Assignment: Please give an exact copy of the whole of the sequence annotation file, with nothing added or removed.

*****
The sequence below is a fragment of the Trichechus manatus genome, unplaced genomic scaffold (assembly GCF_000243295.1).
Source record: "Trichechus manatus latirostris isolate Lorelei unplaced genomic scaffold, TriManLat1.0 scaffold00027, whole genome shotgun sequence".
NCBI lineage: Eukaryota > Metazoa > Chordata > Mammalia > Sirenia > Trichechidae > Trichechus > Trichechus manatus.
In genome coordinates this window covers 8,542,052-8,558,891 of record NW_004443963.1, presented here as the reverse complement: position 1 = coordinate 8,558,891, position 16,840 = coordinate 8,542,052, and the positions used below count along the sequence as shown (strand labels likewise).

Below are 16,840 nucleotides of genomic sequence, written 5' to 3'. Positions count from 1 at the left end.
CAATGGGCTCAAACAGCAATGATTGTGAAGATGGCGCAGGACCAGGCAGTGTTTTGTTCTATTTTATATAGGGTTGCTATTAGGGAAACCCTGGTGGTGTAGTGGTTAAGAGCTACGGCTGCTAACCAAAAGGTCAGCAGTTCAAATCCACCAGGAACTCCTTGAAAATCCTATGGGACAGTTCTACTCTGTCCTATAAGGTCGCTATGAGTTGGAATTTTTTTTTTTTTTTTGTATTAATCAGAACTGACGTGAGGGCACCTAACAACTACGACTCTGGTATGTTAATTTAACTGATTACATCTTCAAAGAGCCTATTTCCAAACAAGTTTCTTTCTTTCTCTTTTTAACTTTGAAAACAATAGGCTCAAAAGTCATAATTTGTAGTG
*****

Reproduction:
The sequence below is a fragment of the Trichechus manatus genome, unplaced genomic scaffold (assembly GCF_000243295.1).
Source record: "Trichechus manatus latirostris isolate Lorelei unplaced genomic scaffold, TriManLat1.0 scaffold00027, whole genome shotgun sequence".
NCBI lineage: Eukaryota > Metazoa > Chordata > Mammalia > Sirenia > Trichechidae > Trichechus > Trichechus manatus.
In genome coordinates this window covers 8,542,052-8,558,891 of record NW_004443963.1, presented here as the reverse complement: position 1 = coordinate 8,558,891, position 16,840 = coordinate 8,542,052, and the positions used below count along the sequence as shown (strand labels likewise).

Below are 16,840 nucleotides of genomic sequence, written 5' to 3'. Positions count from 1 at the left end.
CAATGGGCTCAAACAGCAATGATTGTGAAGATGGCGCAGGACCAGGCAGTGTTTTGTTCTATTTTATATAGGGTTGCTATTAGGGAAACCCTGGTGGTGTAGTGGTTAAGAGCTACGGCTGCTAACCAAAAGGTCAGCAGTTCAAATCCACCAGGAACTCCTTGAAAATCCTATGGGACAGTTCTACTCTGTCCTATAAGGTCGCTATGAGTTGGAATTTTTTTTTTTTTTTTGTATTAATCAGAACTGACGTGAGGGCACCTAACAACTACGACTCTGGTATGTTAATTTAACTGATTACATCTTCAAAGAGCCTATTTCCAAACAAGTTTCTTTCTTTCTCTTTTTAACTTTGAAAACAATAGGCTCAAAAGTCATAATTTGTAGTG